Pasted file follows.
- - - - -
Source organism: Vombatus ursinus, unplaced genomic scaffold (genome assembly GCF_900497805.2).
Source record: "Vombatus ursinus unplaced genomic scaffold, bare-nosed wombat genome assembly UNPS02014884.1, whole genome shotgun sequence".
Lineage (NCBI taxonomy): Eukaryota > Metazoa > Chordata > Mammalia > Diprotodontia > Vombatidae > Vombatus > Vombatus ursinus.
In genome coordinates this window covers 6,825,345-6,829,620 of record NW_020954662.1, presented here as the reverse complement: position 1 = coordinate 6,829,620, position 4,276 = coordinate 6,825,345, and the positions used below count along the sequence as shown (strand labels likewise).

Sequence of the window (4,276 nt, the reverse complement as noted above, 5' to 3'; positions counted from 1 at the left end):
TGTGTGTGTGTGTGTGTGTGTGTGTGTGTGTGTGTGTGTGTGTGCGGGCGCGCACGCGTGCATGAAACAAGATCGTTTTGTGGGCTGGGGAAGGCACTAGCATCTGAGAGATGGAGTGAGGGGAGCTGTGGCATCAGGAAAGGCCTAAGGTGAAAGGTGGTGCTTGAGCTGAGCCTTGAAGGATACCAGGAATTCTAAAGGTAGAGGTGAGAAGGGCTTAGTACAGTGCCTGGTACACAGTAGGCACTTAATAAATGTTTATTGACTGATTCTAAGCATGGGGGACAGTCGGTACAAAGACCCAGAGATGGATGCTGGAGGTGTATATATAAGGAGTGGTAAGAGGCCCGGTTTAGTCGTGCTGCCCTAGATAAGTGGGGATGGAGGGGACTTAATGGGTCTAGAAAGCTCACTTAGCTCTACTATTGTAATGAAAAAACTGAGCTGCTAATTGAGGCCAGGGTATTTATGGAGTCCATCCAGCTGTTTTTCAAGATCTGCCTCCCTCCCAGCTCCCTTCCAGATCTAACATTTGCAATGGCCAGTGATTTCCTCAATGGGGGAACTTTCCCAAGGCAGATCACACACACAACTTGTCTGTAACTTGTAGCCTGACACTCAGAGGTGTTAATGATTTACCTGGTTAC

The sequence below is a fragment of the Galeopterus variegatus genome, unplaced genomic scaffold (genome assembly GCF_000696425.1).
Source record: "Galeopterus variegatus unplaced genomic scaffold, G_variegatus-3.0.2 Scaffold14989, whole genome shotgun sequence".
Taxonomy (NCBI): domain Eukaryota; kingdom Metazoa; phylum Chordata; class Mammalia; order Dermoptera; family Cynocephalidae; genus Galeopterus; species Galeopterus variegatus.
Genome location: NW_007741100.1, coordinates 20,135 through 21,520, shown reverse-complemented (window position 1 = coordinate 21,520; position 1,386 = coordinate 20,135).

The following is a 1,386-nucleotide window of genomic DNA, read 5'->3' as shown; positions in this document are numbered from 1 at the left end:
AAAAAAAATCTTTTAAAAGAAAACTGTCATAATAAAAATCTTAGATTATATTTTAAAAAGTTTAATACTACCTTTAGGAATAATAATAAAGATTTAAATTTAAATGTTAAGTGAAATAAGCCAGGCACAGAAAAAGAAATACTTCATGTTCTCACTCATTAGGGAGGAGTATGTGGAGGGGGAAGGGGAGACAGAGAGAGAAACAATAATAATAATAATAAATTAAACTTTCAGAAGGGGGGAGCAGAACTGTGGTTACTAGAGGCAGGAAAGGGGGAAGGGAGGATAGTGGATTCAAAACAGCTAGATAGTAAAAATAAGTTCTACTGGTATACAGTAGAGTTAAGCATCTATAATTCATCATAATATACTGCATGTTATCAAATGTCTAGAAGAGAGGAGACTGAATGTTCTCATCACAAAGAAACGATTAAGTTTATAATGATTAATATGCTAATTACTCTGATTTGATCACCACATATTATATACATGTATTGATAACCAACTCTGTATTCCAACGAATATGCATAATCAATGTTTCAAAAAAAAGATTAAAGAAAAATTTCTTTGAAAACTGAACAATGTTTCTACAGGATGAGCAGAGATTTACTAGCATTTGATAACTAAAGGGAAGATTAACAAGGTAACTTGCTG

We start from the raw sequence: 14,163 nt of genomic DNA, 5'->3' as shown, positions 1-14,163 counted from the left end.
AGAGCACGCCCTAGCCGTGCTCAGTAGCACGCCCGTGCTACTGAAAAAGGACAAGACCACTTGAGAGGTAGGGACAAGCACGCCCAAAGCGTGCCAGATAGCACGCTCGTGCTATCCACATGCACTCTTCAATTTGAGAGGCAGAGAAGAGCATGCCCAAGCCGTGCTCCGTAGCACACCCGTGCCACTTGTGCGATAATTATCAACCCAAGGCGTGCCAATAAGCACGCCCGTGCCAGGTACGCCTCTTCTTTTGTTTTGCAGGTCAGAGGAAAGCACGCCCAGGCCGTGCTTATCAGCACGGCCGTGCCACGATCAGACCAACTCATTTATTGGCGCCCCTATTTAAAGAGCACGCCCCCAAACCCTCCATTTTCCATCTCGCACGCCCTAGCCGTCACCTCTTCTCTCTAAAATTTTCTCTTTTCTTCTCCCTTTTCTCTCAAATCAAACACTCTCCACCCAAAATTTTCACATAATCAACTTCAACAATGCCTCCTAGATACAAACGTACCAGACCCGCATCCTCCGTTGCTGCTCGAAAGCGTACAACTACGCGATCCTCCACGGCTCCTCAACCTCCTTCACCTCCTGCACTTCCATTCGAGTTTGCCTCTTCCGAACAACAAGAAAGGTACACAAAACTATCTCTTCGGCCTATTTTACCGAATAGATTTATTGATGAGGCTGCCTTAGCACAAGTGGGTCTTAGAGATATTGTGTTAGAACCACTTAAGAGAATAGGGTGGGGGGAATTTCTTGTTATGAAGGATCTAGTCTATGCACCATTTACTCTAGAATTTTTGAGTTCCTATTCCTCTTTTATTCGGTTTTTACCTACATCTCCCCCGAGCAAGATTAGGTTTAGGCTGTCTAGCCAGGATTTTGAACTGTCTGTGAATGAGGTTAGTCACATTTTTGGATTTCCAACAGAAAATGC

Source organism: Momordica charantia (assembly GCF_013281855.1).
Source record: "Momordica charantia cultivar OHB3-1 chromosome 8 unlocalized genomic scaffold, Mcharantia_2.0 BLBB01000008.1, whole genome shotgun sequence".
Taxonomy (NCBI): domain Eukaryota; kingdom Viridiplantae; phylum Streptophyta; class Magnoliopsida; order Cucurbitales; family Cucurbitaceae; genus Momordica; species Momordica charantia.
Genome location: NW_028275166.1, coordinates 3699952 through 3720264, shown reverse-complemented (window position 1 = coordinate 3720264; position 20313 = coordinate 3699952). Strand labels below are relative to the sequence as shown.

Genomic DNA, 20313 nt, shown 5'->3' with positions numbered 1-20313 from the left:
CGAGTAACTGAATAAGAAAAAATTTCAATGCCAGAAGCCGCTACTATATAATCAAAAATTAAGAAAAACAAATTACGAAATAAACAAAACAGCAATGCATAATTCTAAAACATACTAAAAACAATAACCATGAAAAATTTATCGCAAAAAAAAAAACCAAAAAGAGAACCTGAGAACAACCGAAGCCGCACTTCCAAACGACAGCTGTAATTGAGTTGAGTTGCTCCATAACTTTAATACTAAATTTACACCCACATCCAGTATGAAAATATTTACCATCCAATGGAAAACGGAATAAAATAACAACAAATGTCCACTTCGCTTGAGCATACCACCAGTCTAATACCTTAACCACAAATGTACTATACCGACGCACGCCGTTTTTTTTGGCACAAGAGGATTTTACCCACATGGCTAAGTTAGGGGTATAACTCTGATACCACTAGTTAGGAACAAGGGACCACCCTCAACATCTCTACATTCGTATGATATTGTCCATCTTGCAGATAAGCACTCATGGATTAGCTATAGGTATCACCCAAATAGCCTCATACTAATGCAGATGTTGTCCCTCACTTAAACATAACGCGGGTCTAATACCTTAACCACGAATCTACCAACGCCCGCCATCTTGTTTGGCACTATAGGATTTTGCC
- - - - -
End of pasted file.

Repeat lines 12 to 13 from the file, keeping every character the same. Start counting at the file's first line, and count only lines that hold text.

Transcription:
AAAAAAAATCTTTTAAAAGAAAACTGTCATAATAAAAATCTTAGATTATATTTTAAAAAGTTTAATACTACCTTTAGGAATAATAATAAAGATTTAAATTTAAATGTTAAGTGAAATAAGCCAGGCACAGAAAAAGAAATACTTCATGTTCTCACTCATTAGGGAGGAGTATGTGGAGGGGGAAGGGGAGACAGAGAGAGAAACAATAATAATAATAATAAATTAAACTTTCAGAAGGGGGGAGCAGAACTGTGGTTACTAGAGGCAGGAAAGGGGGAAGGGAGGATAGTGGATTCAAAACAGCTAGATAGTAAAAATAAGTTCTACTGGTATACAGTAGAGTTAAGCATCTATAATTCATCATAATATACTGCATGTTATCAAATGTCTAGAAGAGAGGAGACTGAATGTTCTCATCACAAAGAAACGATTAAGTTTATAATGATTAATATGCTAATTACTCTGATTTGATCACCACATATTATATACATGTATTGATAACCAACTCTGTATTCCAACGAATATGCATAATCAATGTTTCAAAAAAAAGATTAAAGAAAAATTTCTTTGAAAACTGAACAATGTTTCTACAGGATGAGCAGAGATTTACTAGCATTTGATAACTAAAGGGAAGATTAACAAGGTAACTTGCTG

We start from the raw sequence: 14,163 nt of genomic DNA, 5'->3' as shown, positions 1-14,163 counted from the left end.